After all of the measures have been implemented, there are residual risks that a company consciously accepts. It assumes that the technical or market development will proceed according to plan with a probability of over 50%.

Application in practice and problems

Psychological research has shown that most people have an intense antipathy towards risks and losses. Significant consequences for entrepreneurial risk management arise from the human endeavor to avoid cognitive discrepancies and to steer the environment: The conscious or unconscious neglect of existing risks means that economic risk management procedures are not used and plan discrepancies that have occurred are not examined later with regard to the causal risks . In some companies, the approaches to risk management are therefore still reduced to insurance alone. However, risk management is not about eliminating all risks from the organization ("zero risk illusion"), since every entrepreneurial activity is associated with taking risks. The aim is to optimize a company's risk-opportunity profile. The use of just one risk management strategy should not be used in practice. A mix of different measures is most efficient. The assessment of forecast earnings and the associated risks is part of every thorough planning of business decisions.

Risk report

According to the KonTraG, which has been in force since May 1998, corporations are obliged to add a risk report to the management report , to document risks that threaten the existence of the company and also to “ address the risks of future development”. However, the statutory regulations on risk reports are only described in half-sentence in Sections 289 (1) and 315 (1) of the German Commercial Code ( HGB ), so that there is a large margin of discretion for the company. This also results in an indirect legal obligation for corporations to examine and control their risks and opportunities through risk management. You must install an internal control system that defines recurring control steps and executes them at a determined frequency in order to reduce key risks.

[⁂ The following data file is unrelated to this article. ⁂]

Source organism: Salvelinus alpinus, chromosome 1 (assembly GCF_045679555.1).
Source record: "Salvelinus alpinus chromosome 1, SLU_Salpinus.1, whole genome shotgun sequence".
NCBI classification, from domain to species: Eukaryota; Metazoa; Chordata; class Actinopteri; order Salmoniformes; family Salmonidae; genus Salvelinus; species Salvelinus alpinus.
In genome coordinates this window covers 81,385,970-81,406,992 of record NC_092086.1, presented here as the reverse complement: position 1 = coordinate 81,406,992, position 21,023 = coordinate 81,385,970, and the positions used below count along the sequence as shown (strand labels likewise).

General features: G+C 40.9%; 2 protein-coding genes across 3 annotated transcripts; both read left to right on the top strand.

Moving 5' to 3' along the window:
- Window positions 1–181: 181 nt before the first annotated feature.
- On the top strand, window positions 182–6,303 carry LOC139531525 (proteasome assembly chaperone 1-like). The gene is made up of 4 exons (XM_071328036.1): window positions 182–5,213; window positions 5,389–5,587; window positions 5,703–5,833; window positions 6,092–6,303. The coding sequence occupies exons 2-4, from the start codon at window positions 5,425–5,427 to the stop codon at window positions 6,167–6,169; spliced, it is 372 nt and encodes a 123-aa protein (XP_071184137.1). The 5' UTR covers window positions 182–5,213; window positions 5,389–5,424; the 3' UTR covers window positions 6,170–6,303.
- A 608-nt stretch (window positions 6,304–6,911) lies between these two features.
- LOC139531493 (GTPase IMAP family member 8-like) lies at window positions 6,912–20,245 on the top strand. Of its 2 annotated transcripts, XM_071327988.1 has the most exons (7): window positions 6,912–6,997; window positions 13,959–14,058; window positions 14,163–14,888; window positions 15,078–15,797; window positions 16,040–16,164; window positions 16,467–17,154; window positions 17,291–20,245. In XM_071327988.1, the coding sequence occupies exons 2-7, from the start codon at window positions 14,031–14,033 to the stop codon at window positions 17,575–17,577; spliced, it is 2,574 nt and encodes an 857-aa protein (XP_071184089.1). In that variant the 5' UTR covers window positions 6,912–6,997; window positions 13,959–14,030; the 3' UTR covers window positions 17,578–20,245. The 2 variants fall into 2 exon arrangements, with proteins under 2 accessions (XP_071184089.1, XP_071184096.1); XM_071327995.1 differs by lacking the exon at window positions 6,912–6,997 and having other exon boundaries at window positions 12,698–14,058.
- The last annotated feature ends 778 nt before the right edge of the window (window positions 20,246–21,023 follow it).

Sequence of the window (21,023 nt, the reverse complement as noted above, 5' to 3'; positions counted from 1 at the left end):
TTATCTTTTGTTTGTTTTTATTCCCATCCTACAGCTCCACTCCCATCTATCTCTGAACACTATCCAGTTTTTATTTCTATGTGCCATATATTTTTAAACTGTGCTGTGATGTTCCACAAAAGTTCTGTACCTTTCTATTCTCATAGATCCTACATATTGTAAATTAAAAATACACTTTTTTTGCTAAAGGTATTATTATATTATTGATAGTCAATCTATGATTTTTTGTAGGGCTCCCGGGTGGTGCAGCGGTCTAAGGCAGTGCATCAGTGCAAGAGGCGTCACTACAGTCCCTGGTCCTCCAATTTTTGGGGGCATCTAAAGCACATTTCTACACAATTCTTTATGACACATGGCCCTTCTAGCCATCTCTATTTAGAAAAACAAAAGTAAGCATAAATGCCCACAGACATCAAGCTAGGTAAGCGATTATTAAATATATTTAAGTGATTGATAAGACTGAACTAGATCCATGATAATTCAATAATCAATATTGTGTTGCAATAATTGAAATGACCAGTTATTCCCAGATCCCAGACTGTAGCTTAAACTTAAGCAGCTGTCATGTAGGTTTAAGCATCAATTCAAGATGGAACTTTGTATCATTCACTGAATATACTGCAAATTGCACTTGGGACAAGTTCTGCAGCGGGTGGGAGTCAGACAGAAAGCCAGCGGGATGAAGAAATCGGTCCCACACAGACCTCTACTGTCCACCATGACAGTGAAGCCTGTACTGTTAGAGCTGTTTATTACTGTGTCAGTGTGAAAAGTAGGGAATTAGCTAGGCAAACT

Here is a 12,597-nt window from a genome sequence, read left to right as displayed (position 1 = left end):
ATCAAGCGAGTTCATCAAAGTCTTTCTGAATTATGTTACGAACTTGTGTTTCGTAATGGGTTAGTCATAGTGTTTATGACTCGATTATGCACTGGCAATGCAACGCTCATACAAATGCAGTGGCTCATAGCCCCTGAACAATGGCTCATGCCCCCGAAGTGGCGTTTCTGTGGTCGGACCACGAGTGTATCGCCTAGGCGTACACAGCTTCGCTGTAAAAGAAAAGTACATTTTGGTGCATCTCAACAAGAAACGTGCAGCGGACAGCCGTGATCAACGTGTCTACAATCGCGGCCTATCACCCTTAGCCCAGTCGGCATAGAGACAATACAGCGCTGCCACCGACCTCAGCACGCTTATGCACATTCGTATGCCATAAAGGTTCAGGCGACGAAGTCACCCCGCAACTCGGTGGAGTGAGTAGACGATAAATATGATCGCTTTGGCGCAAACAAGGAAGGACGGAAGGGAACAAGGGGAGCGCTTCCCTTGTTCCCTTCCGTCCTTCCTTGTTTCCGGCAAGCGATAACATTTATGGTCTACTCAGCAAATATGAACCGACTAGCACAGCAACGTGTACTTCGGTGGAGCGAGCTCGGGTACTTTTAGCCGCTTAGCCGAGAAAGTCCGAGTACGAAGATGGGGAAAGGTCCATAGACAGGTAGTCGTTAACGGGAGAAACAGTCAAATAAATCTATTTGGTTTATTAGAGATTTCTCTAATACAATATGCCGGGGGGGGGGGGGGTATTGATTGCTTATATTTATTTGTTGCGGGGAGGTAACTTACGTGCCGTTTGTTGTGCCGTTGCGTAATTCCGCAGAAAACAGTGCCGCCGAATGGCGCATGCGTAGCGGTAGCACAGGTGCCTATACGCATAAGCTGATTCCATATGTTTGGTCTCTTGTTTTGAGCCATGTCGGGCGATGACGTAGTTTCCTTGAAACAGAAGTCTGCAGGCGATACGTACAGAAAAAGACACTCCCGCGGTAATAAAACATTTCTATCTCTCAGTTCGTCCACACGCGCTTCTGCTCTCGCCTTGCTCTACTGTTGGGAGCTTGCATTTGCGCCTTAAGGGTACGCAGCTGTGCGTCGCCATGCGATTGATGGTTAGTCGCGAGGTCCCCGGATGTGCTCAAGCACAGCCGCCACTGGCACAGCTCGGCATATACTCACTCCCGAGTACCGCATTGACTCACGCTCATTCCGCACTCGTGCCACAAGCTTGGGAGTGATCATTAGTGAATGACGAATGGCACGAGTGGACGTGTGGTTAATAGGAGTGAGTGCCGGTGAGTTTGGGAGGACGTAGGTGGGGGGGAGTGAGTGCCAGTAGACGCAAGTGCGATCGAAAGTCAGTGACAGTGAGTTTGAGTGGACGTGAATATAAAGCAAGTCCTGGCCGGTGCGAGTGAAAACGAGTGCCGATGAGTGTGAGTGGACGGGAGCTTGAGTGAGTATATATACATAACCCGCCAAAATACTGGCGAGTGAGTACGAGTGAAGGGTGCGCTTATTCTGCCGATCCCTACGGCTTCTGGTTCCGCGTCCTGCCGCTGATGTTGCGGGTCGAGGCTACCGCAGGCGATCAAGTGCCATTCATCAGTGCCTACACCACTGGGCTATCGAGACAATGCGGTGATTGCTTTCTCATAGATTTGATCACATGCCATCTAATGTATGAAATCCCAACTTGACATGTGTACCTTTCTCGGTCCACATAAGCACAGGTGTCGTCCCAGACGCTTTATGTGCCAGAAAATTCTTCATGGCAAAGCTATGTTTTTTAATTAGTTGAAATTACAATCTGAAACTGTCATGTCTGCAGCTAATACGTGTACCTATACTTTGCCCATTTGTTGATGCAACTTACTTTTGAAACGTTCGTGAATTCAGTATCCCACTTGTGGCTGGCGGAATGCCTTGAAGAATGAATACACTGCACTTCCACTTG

Individual evidence

  1. Frank Romeike, Risk Management in the Context of Corporate Governance , in: The Supervisory Board 70, 2014, p. 72
  2. Reinhold Hölscher / Marcus Kremers / Uwe-Christian Rücker, Industrial Insurance as an Element of Modern Risk Management , 1996, p. 8
  3. Marcel Meyer, Recognizing and Managing Risks , Bättig Treuhand AG, February 22, 2010, pp. 8-10
  4. Ulrich Blum / Werner Gleißner, company evaluation, rating and risk management , in: Scientific journal of the Technical University of Dresden, 55th year, issue 3–4, 2007, p. 115
  5. Reinhold Hölscher / Ralph Elfgen (eds.), Challenge Risk Management , 2002, p. 14
  6. Risk compensation is based on the experience that random fluctuations are less significant the larger the scope of the observed elements and the longer the observation period of an element. This applies in particular to insurance, since experience has shown that , according to the law of large numbers , the greater the number and the period under consideration of the actuarial units, the lower the random fluctuations (see Tristan Nguyen, Limits of Insurability from Disaster Risks , 2007, p. 84).
  7. ^ Frank Romeike / Robert Finke, Success Factor Risk Management , 2003, p. 237
  8. Frank Spellmann, Overall Risk Measurement of Banks and Companies , 2002, p. 33
  9. ^ Hans Büschgen , Interest rate futures , 1988, p. 86
  10. Reinhold Hölscher / Ralph Elfgen (eds.), Challenge Risk Management , 2002, p. 15
  11. Marcel Meyer, Recognizing and Managing Risks , p. 9
  12. Dieter Farny , Versicherungsbetriebslehre , 2006, p. 8
  13. Marcel Meyer, Recognizing and Managing Risks , p. 9
  14. Oliver Everling / Jens Leker / Stefan Bielmeier (eds.), Credit Analyst , 2012, p. 342
  15. Marcel Meyer, Recognizing and Managing Risks , p. 9
  16. Werner Gleißner, Effective Risk Management to Improve Planning Uncertainty and Crisis Stability , in: Risk, Compliance & Audit, 2012, 28–33, 82–89, p. 5
  17. Frank Romeike, Risk Management in the Context of Corporate Governance , in: The Supervisory Board 70, 2014, p. 72
  18. Marcel Meyer, Recognizing and Managing Risks , p. 10
  19. Frank Romeike, Risk Management in the Context of Corporate Governance , in: The Supervisory Board 70, 2014, p. 72
  20. Walther Busse von Colbe / Monika Ordelheide / Günther Gebhardt / Bernhard Pellens, Consolidated Financial Statements: Accounting According to Business Management Principles , 2010, p. 627 ff.
  21. Claus Huber / Daniel Imfeld, Success factors and stumbling blocks , in: Die Bank , Heft 9, 2012, p. 16